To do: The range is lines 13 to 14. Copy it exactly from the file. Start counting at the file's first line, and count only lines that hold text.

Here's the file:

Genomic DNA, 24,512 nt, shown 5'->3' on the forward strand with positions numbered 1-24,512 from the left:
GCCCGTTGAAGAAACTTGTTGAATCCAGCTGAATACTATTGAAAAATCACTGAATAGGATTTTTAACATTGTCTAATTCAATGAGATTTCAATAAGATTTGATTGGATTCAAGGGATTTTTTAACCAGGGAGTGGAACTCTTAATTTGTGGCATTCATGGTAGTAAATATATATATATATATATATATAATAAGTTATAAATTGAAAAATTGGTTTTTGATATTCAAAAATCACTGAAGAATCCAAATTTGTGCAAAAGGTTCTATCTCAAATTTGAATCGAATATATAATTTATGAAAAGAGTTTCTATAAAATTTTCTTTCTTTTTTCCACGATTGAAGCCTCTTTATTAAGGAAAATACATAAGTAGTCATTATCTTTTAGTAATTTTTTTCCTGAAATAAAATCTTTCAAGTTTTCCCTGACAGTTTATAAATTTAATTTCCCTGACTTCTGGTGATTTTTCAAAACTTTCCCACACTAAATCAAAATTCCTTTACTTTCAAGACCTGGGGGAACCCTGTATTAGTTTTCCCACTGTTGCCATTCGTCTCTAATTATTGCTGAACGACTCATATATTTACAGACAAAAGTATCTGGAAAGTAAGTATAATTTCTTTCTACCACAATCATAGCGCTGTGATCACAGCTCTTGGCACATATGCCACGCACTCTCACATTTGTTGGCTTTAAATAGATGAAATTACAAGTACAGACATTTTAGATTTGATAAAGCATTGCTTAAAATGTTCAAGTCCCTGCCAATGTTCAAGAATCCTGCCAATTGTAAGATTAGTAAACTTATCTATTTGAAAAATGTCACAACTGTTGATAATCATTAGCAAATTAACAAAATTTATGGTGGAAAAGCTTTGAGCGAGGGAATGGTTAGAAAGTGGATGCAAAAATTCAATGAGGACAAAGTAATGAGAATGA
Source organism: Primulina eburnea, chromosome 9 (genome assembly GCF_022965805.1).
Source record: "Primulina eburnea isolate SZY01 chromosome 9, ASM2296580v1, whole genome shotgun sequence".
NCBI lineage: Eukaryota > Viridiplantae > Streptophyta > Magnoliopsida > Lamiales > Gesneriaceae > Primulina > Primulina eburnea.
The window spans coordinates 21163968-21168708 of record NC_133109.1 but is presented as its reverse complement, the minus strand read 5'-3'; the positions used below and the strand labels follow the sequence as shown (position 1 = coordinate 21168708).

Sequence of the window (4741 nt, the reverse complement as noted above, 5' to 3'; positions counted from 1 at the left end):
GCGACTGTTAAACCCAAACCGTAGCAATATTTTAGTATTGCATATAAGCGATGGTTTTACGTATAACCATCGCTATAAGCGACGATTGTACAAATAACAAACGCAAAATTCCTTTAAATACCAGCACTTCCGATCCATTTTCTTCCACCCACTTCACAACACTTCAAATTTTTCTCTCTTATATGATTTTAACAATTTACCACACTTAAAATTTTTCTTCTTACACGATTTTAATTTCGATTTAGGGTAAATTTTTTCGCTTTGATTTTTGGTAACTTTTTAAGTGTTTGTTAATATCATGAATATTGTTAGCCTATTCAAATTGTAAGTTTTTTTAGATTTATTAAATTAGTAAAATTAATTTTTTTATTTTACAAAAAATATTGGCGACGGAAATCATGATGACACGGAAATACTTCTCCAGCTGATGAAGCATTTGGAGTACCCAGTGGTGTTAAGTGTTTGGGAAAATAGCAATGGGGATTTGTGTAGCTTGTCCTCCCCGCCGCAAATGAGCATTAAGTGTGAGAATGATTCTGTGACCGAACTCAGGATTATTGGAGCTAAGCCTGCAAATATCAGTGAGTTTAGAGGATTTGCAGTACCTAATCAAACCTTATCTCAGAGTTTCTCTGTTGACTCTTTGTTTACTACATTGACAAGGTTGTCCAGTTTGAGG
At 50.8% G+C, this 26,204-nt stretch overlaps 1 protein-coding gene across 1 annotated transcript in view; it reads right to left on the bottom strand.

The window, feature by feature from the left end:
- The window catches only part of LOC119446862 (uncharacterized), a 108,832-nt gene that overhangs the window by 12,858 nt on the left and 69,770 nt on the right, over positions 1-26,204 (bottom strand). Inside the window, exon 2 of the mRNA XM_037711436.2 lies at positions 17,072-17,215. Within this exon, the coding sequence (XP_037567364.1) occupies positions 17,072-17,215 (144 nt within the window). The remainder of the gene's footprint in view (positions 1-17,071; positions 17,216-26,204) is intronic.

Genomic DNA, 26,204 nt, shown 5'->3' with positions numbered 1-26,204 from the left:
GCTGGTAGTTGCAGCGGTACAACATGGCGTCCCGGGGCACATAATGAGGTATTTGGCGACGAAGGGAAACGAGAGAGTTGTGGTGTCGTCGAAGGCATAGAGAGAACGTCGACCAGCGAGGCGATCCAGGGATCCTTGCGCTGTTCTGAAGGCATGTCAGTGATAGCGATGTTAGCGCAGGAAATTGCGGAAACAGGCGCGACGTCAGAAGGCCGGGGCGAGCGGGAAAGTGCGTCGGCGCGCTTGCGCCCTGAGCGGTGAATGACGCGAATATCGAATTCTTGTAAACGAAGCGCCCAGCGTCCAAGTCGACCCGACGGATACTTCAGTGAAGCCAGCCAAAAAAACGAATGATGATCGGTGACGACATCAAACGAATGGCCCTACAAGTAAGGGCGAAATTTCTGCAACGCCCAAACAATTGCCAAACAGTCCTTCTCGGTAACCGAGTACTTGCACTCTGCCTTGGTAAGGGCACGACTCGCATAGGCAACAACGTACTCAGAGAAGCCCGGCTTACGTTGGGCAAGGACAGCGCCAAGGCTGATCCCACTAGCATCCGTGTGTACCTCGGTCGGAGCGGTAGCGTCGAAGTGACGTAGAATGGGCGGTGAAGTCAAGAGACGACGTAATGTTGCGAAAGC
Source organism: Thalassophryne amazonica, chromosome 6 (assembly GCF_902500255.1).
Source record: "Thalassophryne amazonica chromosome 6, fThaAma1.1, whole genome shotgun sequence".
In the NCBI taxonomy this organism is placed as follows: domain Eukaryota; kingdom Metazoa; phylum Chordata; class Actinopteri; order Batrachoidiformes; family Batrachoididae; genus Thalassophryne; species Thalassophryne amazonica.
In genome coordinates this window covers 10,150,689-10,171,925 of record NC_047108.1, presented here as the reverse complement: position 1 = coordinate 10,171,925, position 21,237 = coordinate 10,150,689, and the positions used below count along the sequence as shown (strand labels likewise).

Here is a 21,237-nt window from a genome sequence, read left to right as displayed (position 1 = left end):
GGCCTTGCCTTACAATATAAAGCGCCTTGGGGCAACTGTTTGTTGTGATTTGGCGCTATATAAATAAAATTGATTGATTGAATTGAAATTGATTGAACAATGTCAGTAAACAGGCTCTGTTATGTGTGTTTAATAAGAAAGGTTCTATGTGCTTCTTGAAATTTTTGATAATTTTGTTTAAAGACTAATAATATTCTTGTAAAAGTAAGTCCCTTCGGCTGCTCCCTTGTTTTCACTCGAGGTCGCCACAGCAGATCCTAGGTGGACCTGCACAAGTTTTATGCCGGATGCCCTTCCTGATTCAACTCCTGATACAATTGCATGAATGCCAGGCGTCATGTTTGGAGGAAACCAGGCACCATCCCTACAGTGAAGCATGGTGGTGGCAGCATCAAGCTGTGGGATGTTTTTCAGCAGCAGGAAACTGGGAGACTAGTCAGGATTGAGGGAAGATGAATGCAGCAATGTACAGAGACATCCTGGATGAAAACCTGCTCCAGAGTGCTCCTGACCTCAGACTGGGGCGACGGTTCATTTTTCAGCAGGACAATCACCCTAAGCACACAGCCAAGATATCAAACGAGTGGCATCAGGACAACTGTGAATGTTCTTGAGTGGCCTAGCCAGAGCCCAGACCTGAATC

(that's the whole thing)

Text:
GCTGGTAGTTGCAGCGGTACAACATGGCGTCCCGGGGCACATAATGAGGTATTTGGCGACGAAGGGAAACGAGAGAGTTGTGGTGTCGTCGAAGGCATAGAGAGAACGTCGACCAGCGAGGCGATCCAGGGATCCTTGCGCTGTTCTGAAGGCATGTCAGTGATAGCGATGTTAGCGCAGGAAATTGCGGAAACAGGCGCGACGTCAGAAGGCCGGGGCGAGCGGGAAAGTGCGTCGGCGCGCTTGCGCCCTGAGCGGTGAATGACGCGAATATCGAATTCTTGTAAACGAAGCGCCCAGCGTCCAAGTCGACCCGACGGATACTTCAGTGAAGCCAGCCAAAAAAACGAATGATGATCGGTGACGACATCAAACGAATGGCCCTACAAGTAAGGGCGAAATTTCTGCAACGCCCAAACAATTGCCAAACAGTCCTTCTCGGTAACCGAGTACTTGCACTCTGCCTTGGTAAGGGCACGACTCGCATAGGCAACAACGTACTCAGAGAAGCCCGGCTTACGTTGGGCAAGGACAGCGCCAAGGCTGATCCCACTAGCATCCGTGTGTACCTCGGTCGGAGCGGTAGCGTCGAAGTGACGTAGAATGGGCGGTGAAGTCAAGAGACGACGTAATGTTGCGAAAGC
Source organism: Thalassophryne amazonica, chromosome 6 (assembly GCF_902500255.1).